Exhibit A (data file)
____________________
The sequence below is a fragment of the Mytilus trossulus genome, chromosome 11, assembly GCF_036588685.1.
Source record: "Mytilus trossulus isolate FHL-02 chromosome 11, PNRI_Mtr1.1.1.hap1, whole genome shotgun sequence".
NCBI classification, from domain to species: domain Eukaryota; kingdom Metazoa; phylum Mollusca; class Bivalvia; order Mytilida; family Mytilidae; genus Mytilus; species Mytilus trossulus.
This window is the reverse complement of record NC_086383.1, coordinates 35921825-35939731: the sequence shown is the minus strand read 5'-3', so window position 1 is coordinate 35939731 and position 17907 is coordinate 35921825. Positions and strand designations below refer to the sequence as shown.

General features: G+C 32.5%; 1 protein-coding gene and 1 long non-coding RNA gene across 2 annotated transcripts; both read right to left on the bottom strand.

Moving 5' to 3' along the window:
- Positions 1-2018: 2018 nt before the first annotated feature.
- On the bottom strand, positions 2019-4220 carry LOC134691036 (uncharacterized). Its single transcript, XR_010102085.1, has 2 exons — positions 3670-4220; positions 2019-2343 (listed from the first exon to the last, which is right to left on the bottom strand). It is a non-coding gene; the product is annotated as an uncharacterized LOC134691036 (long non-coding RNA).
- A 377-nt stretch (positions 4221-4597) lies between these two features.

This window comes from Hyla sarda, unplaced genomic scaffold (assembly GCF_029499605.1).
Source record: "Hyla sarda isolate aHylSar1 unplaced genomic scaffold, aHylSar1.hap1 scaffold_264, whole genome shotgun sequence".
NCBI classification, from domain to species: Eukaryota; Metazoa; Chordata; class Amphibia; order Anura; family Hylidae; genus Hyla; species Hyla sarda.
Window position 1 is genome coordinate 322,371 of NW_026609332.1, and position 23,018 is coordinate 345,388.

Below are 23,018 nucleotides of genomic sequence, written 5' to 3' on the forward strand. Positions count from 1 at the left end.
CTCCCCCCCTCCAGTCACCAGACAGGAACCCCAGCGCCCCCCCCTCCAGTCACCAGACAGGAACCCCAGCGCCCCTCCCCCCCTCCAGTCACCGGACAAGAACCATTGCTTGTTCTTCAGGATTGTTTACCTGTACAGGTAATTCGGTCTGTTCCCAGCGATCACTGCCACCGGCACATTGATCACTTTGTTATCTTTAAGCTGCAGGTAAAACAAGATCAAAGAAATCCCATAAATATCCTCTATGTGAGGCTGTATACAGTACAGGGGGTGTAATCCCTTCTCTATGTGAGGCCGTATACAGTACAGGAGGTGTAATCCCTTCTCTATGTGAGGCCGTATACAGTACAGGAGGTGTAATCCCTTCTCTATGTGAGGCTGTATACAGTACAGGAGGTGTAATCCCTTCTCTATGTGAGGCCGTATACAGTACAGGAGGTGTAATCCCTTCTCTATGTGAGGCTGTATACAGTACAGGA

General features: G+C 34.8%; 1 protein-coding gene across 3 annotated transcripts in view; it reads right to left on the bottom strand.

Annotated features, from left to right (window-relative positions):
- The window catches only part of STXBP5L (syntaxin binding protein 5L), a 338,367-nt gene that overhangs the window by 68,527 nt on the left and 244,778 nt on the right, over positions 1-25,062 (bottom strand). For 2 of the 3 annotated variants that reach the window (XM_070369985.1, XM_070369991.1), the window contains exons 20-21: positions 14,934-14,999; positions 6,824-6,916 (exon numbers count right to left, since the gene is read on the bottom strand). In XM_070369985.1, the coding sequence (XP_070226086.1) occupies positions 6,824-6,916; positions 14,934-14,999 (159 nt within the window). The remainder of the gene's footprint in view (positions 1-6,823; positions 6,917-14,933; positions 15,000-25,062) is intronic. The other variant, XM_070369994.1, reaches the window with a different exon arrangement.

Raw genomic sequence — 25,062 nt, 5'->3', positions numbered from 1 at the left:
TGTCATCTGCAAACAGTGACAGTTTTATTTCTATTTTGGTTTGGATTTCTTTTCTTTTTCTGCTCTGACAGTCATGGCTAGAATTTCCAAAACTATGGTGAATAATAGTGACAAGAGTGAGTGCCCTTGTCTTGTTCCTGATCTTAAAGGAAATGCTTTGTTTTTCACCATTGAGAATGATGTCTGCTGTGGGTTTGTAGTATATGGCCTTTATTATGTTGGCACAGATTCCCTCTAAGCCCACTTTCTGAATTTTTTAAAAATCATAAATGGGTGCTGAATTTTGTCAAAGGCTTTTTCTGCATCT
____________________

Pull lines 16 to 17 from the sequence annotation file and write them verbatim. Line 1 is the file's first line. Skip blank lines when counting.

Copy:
General features: G+C 34.8%; 1 protein-coding gene across 3 annotated transcripts in view; it reads right to left on the bottom strand.

Annotated features, from left to right (window-relative positions):